Latest New Mexico news, sports, business and entertainment at 11:20 a.m. MDT

Apr 6, 2021
  • VIRUS OUTBREAK-INDIGENOUS RESPONSE

ALBUQUERQUE, N.M. (AP) — U.S. Interior Secretary Deb Haaland is making her first official trip to her home state to meet with Indigenous leaders. She'll host a roundtable discussion Tuesday in New Mexico with the All Pueblo Council of Governors and other state officials. The agenda includes the coronavirus pandemic and its devastating effects on tribal nations. She'll also highlight the federal government's latest COVID-19 relief package. Democrats have billed the money set aside for Native American communities as the country's largest, single investment in Indian Country. About $20 billion will go to tribal governments to help them keep combating the virus and to stabilize tribal safety-net programs.

  • CHILD SUPPORT CHANGES

SANTA FE, N.M. (AP) — A measure signed into law Monday by Gov. Michelle Lujan Grisham modernizes New Mexico's child support law, bringing the state into compliance with federal regulations and national best practices. State officials say the changes will keep New Mexico from losing out on more than $147 million in federal money. The law updates the child support guideline statute to align with federal rules that are based on the combined parents' actual income and the non-custodial parents' ability to pay. It also allows the state to focus on providing employment opportunities and job security to help non-custodial parents meet their obligations.

  • FATAL TRAIN STATION SHOOTING

SANTA FE, N.M. (AP) — Authorities in New Mexico have launched a search for a person or people responsible for a fatal shooting that killed one man and injured another at a Santa Fe commuter train station. The Santa Fe Police Department said officers responded to reports of shots fired on Monday around 3:45 p.m. at the South Capitol Rail Runner station. The department said one man was pronounced dead at the scene and another was taken to a hospital. His condition was not immediately known. Police had not released the names of either men. Police Capt. Anthony Tapia said the agency had no suspects.

  • EDUCATION FUNDING IMPACT AID

SANTA FE, N.M. (AP) — New Mexico Gov. Michelle Lujan Grisham has signed legislation reversing a decades-old practice of deducting local school district revenues from their share of state funding. The state used to credit 75% of local education revenues against districts' budgets as part of an effort to equalize funding across the state. That hurt school districts with large swaths of non-taxable federal land, like Native American reservations and military bases. Now those areas will be allowed to keep nearly $80 million in federal funds without a penalty on their state funding. Districts that tax local land can also keep more of what they raise.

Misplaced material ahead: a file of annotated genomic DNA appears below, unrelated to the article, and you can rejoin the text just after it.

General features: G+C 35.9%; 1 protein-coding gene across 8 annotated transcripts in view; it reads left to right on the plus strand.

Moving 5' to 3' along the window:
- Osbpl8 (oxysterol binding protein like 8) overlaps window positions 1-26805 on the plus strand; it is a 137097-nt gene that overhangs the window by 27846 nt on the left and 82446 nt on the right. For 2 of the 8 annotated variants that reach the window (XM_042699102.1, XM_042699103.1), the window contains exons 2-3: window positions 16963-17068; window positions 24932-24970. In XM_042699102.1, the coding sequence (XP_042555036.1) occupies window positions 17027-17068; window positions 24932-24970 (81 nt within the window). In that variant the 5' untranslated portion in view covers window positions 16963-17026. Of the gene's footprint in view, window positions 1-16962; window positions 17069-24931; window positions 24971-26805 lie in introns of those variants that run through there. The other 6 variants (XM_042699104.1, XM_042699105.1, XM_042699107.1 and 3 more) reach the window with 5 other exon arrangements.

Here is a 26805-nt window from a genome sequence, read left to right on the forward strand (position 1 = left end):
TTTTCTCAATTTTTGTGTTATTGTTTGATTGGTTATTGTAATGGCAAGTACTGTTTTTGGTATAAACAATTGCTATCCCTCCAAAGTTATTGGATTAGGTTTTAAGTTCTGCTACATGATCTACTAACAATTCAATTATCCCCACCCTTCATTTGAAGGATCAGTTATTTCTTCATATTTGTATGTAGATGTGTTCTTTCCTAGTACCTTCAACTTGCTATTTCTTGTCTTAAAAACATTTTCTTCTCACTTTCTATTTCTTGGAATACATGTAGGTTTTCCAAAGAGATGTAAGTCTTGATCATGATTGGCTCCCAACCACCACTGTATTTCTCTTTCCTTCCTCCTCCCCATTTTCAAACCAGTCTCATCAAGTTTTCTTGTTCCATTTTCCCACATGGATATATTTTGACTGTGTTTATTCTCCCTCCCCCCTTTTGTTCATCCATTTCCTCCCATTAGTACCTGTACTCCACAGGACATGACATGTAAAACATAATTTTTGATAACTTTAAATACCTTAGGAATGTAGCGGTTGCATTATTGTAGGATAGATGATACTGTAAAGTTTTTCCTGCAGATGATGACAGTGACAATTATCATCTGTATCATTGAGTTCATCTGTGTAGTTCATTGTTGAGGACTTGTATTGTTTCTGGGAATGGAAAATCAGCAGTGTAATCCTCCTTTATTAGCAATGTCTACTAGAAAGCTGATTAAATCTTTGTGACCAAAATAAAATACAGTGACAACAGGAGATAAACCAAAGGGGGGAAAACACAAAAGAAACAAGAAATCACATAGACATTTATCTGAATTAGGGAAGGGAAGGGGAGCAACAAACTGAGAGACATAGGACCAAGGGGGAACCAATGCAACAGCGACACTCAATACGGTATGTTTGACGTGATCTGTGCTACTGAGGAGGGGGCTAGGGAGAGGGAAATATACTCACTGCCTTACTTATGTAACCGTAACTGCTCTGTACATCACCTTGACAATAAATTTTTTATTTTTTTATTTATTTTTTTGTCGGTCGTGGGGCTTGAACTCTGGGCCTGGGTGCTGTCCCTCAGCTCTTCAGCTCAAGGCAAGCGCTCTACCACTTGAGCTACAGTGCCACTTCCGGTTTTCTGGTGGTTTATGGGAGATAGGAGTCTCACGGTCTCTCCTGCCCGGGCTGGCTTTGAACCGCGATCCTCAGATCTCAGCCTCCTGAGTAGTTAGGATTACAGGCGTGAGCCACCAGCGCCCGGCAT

• CAR CRASH-GIRLS KILLED

ROSWELL, N.M. (AP) — New Mexico State Police say a teenage driver and a 12-year-old girl have died in a head-on crash south of Roswell. They say the crash occurred about 2:30 p.m. Sunday on state Highway 2. State Police say their initial investigation indicates an SUV driven by a 33-year-old Roswell man attempted to pass another vehicle and collided with a passenger car.  They say the car caught fire and the 17-year-old female driver and her 12-year-old passenger _ both from Dexter, N.M. _were pronounced dead at the scene. Their names haven't been released.  State Police say alcohol and-or drugs appear to have been a factor in the crash and charges could be pending for the SUV driver.

  • VIRUS OUTBREAK-NEW MEXICO

ALBUQUERQUE, N.M. (AP) — All New Mexicans ages 16 or older who wish to be vaccinated against the coronavirus now have a chance to receive their shots. Monday marked the start of expanded eligibility under the state Department of Health's distribution plan. The timeline for getting more shots out to the general public was sped up under a directive by the Biden administration to make all adults in the U.S. eligible by May 1. Still, state health officials said those who were part of the earlier phases will be prioritized. That includes health care workers and older New Mexicans with health conditions that put them at greater risk. 

  • LEGISLATURE HAIR DISCRIMINATION

SANTA FE, N.M. (AP) — New Mexico Gov. Michelle Lujan Grisham has signed into law legislation that prohibits discrimination based on traditional hairstyles and head coverings. It's known nationally as the "Crown Act" and was conceived as a measure to protect African Americans from discrimination based on natural or traditional hairstyles. In New Mexico, it won support from a broader coalition, including Native American and religious advocates. Traditional hairstyles and religious coverings under the new law cannot be prohibited in work or school dress codes or used as an excuse to turn someone down for a job.

  • AMBER ALERT-GIRLS FOUND

DEMING, N.M. (AP) — Authorities say two young sisters in Deming who were the subject of an Amber Alert have been found safe. Deming police said Sunday that 3-year-old Abri Lujan and 4-year-old Adelina Lujan were found unharmed hours after going missing. Their father, Jose Luis Lujan, is accused of abducting them and threatening to injure them. Police said the girls were last seen earlier in the day around 2 a.m. No other details were released. It was not immediately known what charges Jose Lujan will face.